Apollo Brown: He is the sleeper on the scene. With his trademark cocky swagger, the producer known as Apollo Brown weaves deep, soulful textures into hard-hitting hip-hop beats. He recently dropped an instrumental album, Make Do, and is currently working on a project with Journalist 103 called The Left.
Hexmurda: As the manager for Black Milk, Guilty Simpson, and Elzhi, this international badass is as important to the Detroit scene as anyone. This is the man who gets shit done, and he’s knocked out fools in many countries to do so. Doesn’t matter what the issue is – expect fear from most and hilarity for all when Hexmurda is around.
DJ Dez: One of the most-skilled DJs in Detroit, DJ Dez has been the tour DJ for the likes of Slum Village, Phat Kat, and Dwele for years now. However, his productions under his dance-music alias, Andres, have kept him jet-setting overseas. Look for the next Andres album out this year via Kenny Dixon Jr.’s Mahogani Music.
Nick Speed: This emcee/producer has made beats for the likes of Snoop Dogg, Lloyd Banks, Talib Kweli, and 50 Cent, but it was his production for last years Hot Soup from Danny Brown that best showcased his creativity. Speed is still working on his own productions, including the upcoming Model 500 album with techno legends “Mad” Mike Banks and Juan Atkins.
Samiyam: As a regular collaborator with Flying Lotus, this Ann Arbor, MI-born/now LA-based producer has risen quickly in the ranks of electronic-based hip-hop producers. With his recent release, Return EP, on the acclaimed dubstep-heavy Hyperdub label, Samiyam has tastemakers across the globe salivating for more.
Street Justice: Quality hip-hop groups are becoming something of a rarity in Detroit these days. Street Justice, comprise of Ketchphraze, Redd, Jypsy Eye, and DJ 4mulaOne, have brought fun, organization, and showmanship back to Detroit hip-hop while continually working on their craft. Artists who appear to constantly improve earn my attention, so I’m looking forward to impressive things from Street Justice in the future.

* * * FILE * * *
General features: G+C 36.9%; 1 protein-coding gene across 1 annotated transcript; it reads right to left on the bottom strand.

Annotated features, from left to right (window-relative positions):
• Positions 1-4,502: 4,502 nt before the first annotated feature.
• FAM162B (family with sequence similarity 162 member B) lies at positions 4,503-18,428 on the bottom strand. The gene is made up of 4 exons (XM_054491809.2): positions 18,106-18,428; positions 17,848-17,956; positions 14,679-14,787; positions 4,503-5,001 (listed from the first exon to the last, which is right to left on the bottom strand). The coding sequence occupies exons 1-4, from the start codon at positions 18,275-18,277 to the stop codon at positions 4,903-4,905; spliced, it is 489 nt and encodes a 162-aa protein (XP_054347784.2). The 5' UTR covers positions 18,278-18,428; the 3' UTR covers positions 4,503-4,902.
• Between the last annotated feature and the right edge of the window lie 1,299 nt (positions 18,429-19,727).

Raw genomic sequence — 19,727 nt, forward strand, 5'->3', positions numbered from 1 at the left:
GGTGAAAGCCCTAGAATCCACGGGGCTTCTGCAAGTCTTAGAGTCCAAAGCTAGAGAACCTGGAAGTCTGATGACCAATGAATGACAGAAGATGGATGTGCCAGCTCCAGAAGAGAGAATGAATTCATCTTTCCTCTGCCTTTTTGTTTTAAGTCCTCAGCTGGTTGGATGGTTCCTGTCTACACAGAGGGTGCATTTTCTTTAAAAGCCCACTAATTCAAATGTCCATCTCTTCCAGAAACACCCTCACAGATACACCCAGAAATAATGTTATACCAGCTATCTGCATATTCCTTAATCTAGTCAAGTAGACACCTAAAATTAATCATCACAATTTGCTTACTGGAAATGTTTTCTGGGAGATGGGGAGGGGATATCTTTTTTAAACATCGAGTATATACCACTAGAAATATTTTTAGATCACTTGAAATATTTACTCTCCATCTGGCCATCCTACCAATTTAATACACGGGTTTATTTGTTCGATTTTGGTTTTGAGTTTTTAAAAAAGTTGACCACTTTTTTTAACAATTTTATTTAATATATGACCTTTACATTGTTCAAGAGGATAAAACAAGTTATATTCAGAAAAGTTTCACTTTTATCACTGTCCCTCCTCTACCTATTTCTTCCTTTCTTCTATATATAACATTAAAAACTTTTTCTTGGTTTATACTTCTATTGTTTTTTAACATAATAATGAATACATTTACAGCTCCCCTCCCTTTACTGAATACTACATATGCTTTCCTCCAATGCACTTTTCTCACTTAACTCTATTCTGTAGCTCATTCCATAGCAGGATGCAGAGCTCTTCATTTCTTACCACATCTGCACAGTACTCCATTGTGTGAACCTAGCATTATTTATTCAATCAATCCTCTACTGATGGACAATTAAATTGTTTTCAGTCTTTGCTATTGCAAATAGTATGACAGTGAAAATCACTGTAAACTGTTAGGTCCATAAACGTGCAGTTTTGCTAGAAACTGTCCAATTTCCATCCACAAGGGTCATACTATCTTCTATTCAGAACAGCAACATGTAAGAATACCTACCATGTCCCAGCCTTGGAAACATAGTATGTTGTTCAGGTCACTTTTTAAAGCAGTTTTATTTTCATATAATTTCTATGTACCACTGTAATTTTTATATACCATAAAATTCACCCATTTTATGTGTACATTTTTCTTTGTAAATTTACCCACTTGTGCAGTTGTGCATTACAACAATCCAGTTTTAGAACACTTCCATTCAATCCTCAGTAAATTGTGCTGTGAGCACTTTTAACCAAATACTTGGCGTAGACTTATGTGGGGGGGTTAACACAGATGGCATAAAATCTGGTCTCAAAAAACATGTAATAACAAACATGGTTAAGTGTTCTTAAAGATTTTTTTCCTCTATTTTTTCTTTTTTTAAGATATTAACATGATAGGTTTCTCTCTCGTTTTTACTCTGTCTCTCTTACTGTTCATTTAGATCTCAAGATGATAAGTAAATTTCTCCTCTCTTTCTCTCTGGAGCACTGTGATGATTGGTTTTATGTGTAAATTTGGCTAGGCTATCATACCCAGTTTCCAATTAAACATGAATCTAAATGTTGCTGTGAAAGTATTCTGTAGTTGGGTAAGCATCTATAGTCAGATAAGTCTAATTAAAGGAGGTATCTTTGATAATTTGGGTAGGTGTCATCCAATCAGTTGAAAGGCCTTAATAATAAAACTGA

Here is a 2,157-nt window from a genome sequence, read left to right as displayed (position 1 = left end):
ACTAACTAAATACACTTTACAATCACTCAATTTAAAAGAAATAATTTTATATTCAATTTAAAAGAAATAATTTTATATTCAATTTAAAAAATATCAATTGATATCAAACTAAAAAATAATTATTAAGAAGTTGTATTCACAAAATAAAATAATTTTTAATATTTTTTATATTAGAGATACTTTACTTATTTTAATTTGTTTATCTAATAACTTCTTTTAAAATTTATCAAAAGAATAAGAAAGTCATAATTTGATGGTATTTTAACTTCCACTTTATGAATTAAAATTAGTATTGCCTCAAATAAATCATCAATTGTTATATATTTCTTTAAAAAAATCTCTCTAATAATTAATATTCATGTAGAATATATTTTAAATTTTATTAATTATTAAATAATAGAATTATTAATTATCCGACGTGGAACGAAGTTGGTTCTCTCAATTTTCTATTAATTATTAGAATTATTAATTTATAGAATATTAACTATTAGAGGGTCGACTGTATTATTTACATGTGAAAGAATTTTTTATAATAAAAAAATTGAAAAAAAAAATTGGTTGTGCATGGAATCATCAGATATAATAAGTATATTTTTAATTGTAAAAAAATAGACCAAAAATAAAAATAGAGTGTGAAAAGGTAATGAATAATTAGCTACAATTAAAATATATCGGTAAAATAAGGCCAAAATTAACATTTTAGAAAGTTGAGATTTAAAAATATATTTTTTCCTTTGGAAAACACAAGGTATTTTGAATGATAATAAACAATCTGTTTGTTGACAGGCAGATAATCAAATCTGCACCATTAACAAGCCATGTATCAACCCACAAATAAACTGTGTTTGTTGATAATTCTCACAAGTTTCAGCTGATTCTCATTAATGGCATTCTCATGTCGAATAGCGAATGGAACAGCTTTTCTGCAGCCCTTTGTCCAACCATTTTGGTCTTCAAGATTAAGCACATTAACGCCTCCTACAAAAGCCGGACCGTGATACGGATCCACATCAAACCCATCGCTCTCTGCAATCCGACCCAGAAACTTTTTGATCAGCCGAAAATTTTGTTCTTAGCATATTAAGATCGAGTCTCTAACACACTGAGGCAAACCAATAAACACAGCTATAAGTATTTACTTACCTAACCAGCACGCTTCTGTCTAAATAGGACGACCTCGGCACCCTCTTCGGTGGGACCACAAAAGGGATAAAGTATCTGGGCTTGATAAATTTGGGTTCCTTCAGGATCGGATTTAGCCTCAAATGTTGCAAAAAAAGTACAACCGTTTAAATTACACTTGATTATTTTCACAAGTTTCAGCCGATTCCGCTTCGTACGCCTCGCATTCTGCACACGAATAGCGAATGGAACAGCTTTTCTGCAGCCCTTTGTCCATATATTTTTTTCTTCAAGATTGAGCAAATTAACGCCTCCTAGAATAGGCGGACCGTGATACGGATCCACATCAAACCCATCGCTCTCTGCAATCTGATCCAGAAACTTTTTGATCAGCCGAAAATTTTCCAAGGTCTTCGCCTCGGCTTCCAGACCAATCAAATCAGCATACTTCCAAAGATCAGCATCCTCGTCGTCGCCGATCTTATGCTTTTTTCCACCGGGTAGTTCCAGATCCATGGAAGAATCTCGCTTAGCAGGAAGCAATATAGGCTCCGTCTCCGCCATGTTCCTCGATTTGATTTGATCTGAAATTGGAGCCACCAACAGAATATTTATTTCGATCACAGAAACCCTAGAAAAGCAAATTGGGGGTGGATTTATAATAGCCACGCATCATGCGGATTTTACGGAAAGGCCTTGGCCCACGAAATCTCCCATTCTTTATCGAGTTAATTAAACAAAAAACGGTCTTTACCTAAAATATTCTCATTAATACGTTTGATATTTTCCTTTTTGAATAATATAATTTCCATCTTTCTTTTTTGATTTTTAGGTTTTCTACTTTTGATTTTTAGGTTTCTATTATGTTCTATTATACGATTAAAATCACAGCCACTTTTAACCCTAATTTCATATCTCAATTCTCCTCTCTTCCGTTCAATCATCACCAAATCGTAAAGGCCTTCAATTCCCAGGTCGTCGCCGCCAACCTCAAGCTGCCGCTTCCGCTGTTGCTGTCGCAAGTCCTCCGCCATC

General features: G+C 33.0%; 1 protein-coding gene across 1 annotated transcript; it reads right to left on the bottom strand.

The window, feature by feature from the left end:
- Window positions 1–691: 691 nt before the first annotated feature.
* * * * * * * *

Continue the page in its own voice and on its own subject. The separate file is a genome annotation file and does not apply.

Chief: This emcee has kept on the grind for years now, continuing to master his craft and blaze his own trail through the scene. Whether he’s drinking like a frat boy or rockin’ mics, it’s always good vibes when Chief is around.
5 Ela: This originally Dilla-produced group, consisting of Mudd, Thyme, and their latest addition, DJ Sicari, at one time also included the late Big Proof. They are still around rippin’ up stages and are the life of any party you’d care to throw. What else would you expect when Dilla and Proof were your mentors?
NameTag: The lyrically inclined cousin of Black Milk has been hustling hard since day one, refusing to ask for any handouts. With his cousin supplying him with some hot beats, it’s his quick word play that helps NameTag stand out among the vast Detroit talent pool.
While the names above in no way summarize everything Detroit has to offer, exploring these stand-out talents is a good place to start. Detroit hip-hop is bred from our city’s working-class attitude. No matter the acclaim, none of us is set for life – so expect new music to drop from everyone you have grown to love or have yet to discover. Detroit is a marvelous place for music… no one else does it like we do.
— Kelly Frazier